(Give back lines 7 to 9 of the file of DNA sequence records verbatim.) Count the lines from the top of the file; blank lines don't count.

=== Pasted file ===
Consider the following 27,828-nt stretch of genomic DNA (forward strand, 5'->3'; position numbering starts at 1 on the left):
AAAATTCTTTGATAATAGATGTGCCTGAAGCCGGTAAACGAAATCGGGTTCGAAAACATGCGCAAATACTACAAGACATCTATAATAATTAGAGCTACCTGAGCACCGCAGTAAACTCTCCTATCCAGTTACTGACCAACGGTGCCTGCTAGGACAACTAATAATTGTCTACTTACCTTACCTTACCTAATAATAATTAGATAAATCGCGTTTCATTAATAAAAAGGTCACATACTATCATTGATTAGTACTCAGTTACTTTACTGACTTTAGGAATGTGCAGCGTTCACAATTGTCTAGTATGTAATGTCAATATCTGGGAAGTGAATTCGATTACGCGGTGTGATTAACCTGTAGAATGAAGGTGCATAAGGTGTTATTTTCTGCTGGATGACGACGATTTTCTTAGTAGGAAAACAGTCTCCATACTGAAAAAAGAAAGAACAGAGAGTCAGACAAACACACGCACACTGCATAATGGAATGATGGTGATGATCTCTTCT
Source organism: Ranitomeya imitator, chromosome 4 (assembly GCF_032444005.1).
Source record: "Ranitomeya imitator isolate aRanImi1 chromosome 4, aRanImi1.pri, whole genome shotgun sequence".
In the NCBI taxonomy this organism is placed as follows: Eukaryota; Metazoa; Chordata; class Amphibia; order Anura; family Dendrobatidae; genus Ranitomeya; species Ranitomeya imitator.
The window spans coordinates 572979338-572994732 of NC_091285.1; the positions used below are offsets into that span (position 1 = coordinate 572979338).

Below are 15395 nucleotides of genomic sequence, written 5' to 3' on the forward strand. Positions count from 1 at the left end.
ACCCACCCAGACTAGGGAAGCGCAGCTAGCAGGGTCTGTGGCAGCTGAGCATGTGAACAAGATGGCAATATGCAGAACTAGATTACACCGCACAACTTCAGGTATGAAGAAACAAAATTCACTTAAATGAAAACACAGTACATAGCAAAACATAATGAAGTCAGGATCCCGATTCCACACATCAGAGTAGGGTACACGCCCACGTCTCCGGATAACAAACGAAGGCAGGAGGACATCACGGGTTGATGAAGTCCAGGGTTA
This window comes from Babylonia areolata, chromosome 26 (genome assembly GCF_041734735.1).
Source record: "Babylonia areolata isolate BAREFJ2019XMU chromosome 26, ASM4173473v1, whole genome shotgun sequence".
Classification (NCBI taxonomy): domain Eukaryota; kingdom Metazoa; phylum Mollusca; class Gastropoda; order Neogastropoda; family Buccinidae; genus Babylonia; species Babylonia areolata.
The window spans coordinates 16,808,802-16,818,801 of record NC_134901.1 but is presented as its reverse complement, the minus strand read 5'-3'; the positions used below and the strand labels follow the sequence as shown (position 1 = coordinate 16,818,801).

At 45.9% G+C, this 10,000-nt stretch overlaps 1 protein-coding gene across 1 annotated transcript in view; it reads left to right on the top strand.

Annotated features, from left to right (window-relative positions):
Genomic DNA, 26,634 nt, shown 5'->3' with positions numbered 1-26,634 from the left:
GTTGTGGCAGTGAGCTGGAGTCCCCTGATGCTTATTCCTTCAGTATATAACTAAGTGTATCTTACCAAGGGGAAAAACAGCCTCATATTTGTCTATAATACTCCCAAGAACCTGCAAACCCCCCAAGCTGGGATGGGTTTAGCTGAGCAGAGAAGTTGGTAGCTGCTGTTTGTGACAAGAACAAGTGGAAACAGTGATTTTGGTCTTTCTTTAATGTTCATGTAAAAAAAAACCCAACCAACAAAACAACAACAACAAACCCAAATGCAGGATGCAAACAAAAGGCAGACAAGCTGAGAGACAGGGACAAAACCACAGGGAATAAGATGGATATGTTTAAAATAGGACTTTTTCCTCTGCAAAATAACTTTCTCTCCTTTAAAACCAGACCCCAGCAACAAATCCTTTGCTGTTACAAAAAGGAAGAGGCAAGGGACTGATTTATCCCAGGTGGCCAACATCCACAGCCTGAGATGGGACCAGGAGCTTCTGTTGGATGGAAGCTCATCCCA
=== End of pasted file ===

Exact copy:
Below are 15395 nucleotides of genomic sequence, written 5' to 3' on the forward strand. Positions count from 1 at the left end.
ACCCACCCAGACTAGGGAAGCGCAGCTAGCAGGGTCTGTGGCAGCTGAGCATGTGAACAAGATGGCAATATGCAGAACTAGATTACACCGCACAACTTCAGGTATGAAGAAACAAAATTCACTTAAATGAAAACACAGTACATAGCAAAACATAATGAAGTCAGGATCCCGATTCCACACATCAGAGTAGGGTACACGCCCACGTCTCCGGATAACAAACGAAGGCAGGAGGACATCACGGGTTGATGAAGTCCAGGGTTA
This window comes from Babylonia areolata, chromosome 26 (genome assembly GCF_041734735.1).